Now there is a wealth of people ready to help. Last year, the Stewards welcomed 1,400 volunteers, who together donated 5,100 hours of labor. Between 10 and 40 people show up for each volunteer day: habitat and trail work every first and third Saturday of the month and nursery work every Wednesday. “It’s never been hard to draw people to volunteer,” said Dawson.
Their work also hasn’t gone unnoticed: The Stewards have won a number of local awards over the years, including a 2007 San Francisco Beautiful Award for its work on the native plant garden and trail network and 2009 “Best of the Bay” recognition by San Francisco Magazine.
Keeping the Habitat Healthy
On a recent Saturday morning, volunteers on the recent Saturday set out under the summer fog, wearing gardening gloves and wielding handpicks. They uprooted thick tangles of English ivy and blackberry and tugged at tufts of ehrharta, a grass grown for cattle pastures, that seemed to sprout from every crag and crevice.
“Something smells sweet and minty over here,” said Rob Bakewell, a hospice massage therapist who has been volunteering with the group since its founding in 2006. He parted a vigorous mass of blackberry and the group peered at a sprig of delicate ovate leaves. “Oh, that’s yerba buena,” said Amy Kaeser, the conservation manager, one of three paid staff of the Stewards.
Part of the work the Stewards undertake is removing invasive non-native vegetation. The problem with invasive species, such as blackberry and ivy, is not so much their place of origin as their ability to outcompete and overwhelm other species, especially native species such as yerba buena. The unchecked growth of invasive species' leads to poor biodiversity and a less welcoming habitat for local wildlife.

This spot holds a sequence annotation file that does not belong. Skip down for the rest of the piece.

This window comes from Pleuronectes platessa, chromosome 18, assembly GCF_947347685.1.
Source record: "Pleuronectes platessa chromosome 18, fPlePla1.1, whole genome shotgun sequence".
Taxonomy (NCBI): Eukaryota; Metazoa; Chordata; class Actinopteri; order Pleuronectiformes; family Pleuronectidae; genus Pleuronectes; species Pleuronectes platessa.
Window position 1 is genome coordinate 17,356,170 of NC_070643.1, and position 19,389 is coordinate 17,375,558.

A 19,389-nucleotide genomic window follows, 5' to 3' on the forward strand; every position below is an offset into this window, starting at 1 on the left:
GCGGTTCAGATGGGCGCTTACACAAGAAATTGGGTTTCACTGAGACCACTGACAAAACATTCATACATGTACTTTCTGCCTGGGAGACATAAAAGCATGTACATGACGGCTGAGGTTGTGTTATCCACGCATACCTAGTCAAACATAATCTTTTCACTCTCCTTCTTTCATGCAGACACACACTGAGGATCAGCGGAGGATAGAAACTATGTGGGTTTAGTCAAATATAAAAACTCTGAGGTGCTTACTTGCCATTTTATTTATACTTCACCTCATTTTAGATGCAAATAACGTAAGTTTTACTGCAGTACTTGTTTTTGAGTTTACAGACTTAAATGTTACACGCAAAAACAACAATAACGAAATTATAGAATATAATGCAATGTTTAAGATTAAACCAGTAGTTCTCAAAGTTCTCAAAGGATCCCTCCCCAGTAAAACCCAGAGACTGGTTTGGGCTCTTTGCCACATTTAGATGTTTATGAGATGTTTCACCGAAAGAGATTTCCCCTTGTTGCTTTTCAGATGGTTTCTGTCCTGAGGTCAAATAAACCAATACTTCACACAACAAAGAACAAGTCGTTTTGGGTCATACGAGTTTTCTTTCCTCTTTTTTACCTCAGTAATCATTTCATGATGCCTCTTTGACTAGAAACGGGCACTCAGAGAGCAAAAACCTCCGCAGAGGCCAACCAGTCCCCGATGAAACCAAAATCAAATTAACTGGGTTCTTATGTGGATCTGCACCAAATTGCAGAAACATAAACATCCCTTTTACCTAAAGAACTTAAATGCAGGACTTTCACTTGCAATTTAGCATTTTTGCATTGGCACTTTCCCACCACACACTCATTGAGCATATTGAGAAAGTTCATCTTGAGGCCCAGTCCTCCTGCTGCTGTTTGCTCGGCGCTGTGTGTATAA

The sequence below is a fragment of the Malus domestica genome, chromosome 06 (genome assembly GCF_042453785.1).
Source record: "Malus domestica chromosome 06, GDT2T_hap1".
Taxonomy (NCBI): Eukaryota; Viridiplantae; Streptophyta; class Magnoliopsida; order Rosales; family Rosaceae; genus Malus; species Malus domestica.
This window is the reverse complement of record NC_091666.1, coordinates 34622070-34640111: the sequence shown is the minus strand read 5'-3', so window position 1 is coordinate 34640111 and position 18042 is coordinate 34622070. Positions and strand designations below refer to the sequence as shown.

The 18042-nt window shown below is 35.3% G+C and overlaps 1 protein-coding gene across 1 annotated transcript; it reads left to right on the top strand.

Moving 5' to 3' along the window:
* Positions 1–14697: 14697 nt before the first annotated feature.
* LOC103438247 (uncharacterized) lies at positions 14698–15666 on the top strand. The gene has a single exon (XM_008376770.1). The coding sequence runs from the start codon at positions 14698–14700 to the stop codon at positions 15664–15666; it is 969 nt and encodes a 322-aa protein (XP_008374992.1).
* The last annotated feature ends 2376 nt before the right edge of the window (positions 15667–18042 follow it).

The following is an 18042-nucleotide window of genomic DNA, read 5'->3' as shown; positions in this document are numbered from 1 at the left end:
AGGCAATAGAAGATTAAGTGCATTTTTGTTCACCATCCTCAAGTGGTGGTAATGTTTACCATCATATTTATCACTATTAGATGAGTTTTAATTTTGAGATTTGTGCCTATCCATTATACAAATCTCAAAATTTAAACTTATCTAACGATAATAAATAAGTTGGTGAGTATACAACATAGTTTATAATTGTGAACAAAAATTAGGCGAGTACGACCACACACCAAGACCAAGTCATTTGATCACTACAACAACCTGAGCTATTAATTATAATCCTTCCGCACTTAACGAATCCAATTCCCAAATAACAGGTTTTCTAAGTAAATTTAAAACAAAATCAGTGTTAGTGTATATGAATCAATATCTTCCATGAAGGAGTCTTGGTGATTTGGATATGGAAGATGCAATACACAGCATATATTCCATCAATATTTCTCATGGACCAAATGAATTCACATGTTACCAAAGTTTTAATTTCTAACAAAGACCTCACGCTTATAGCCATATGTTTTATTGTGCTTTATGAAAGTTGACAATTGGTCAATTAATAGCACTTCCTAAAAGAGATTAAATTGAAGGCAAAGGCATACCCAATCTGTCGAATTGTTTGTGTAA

By noon, the group had uncovered more native plant species: Douglas iris, fringe cup and pink currant. “If it’s growing on Mount Sutro, I should be able to ID it,” said Kaeser. Earlier in the day she had passed around samples of blackberry and bee plant so the volunteers could learn to distinguish them – pull the blackberry, leave the bee plant. A diligent first-time volunteer snapped a photo on her phone for later reference.
In the thick summer fog, the 120-year-old eucalyptus forest was enchanting, like masts of sunken ships. UCSF has managed the Reserve since 1953 when it took ownership. In the late 1800s, the land was owned by Adolph Sutro, a Prussian immigrant, businessman and mayor of San Francisco from 1894 to 1896. He planted Mount Sutro with eucalyptus in a failed lumber venture.